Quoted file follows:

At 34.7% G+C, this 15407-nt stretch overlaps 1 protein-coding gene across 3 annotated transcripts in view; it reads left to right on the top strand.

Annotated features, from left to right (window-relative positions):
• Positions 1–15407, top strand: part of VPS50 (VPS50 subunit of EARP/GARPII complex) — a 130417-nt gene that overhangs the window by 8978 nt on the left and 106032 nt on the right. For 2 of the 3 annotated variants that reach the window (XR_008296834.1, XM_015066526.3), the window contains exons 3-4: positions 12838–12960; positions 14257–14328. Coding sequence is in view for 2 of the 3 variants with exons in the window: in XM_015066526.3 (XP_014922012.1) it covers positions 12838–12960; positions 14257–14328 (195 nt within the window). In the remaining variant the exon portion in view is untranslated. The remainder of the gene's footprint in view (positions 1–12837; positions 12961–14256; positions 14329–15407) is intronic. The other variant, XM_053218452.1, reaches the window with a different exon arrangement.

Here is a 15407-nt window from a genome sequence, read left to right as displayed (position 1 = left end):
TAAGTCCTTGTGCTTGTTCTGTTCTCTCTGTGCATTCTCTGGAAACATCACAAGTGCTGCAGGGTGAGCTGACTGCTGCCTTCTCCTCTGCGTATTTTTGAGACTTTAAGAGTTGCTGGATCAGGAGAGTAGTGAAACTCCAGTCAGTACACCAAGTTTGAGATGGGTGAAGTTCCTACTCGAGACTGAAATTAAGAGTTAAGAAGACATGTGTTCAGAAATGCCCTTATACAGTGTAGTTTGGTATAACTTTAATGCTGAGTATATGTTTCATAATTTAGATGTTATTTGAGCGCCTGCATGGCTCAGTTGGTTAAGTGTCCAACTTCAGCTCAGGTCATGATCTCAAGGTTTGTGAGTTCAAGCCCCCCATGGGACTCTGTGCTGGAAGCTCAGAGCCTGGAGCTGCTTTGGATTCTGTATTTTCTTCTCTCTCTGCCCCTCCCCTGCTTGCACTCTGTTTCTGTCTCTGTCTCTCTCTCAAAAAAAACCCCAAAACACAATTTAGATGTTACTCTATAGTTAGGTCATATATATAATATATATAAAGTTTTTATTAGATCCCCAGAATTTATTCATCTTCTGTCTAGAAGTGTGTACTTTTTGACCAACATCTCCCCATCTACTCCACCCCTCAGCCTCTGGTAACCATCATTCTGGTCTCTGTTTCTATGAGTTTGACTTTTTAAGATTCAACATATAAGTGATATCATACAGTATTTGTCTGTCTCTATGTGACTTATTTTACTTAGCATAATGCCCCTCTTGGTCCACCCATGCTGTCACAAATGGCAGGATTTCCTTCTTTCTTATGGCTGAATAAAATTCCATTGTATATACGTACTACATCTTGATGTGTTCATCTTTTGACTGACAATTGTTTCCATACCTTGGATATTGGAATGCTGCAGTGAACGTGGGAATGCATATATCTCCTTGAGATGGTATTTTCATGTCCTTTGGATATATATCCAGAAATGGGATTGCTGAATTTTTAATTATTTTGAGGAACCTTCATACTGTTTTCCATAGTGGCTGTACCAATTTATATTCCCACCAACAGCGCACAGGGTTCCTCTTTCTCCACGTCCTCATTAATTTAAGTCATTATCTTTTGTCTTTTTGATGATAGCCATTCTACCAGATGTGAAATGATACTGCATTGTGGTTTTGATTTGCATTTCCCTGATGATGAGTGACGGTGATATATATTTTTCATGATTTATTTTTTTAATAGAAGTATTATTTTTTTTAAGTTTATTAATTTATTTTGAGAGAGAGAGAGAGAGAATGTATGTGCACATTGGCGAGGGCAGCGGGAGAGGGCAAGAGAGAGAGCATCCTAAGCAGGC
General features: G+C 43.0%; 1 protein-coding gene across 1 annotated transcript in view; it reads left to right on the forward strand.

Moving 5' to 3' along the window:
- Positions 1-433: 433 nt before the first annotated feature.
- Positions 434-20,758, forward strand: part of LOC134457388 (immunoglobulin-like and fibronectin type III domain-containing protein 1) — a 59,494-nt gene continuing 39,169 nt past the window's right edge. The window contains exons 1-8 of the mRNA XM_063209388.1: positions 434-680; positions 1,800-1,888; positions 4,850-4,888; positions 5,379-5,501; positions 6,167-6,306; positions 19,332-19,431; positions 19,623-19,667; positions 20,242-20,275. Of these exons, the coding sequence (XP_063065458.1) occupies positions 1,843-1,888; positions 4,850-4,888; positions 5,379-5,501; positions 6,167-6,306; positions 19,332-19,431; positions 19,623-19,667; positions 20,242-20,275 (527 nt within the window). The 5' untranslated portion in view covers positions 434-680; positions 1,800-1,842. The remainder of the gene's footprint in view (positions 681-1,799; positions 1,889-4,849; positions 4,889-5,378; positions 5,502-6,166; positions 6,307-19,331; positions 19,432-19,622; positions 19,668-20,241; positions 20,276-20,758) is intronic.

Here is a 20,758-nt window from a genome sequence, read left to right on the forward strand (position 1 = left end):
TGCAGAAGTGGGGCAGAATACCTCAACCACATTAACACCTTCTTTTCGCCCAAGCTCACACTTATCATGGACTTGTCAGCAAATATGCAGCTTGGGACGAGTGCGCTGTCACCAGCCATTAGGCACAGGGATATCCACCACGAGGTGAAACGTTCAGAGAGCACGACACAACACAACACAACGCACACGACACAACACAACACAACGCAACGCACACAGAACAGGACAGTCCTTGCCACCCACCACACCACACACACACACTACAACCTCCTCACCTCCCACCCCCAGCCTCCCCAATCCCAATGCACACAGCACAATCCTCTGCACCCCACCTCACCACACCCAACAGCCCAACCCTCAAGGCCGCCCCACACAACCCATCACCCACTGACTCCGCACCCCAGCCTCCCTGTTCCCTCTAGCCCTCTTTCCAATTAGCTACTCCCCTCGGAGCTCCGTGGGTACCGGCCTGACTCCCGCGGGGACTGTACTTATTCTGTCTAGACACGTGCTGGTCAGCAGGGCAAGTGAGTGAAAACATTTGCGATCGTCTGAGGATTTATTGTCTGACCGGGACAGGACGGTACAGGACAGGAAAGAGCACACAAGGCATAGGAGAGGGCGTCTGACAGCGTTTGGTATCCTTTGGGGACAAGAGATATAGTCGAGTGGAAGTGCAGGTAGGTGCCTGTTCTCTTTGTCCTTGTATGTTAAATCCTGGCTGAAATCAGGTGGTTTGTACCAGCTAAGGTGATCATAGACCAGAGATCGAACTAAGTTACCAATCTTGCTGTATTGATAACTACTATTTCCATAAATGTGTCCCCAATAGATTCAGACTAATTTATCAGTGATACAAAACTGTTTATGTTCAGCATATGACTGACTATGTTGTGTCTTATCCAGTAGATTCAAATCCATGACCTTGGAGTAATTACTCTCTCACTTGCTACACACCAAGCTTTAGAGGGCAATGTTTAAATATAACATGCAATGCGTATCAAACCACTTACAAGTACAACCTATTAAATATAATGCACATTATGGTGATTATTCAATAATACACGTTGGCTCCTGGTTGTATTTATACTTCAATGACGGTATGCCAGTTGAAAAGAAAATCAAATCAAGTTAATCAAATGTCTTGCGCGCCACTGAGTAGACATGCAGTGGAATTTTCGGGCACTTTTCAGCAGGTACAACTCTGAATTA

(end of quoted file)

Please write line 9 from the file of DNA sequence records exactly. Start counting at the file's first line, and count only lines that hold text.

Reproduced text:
- Positions 434-20,758, forward strand: part of LOC134457388 (immunoglobulin-like and fibronectin type III domain-containing protein 1) — a 59,494-nt gene continuing 39,169 nt past the window's right edge. The window contains exons 1-8 of the mRNA XM_063209388.1: positions 434-680; positions 1,800-1,888; positions 4,850-4,888; positions 5,379-5,501; positions 6,167-6,306; positions 19,332-19,431; positions 19,623-19,667; positions 20,242-20,275. Of these exons, the coding sequence (XP_063065458.1) occupies positions 1,843-1,888; positions 4,850-4,888; positions 5,379-5,501; positions 6,167-6,306; positions 19,332-19,431; positions 19,623-19,667; positions 20,242-20,275 (527 nt within the window). The 5' untranslated portion in view covers positions 434-680; positions 1,800-1,842. The remainder of the gene's footprint in view (positions 681-1,799; positions 1,889-4,849; positions 4,889-5,378; positions 5,502-6,166; positions 6,307-19,331; positions 19,432-19,622; positions 19,668-20,241; positions 20,276-20,758) is intronic.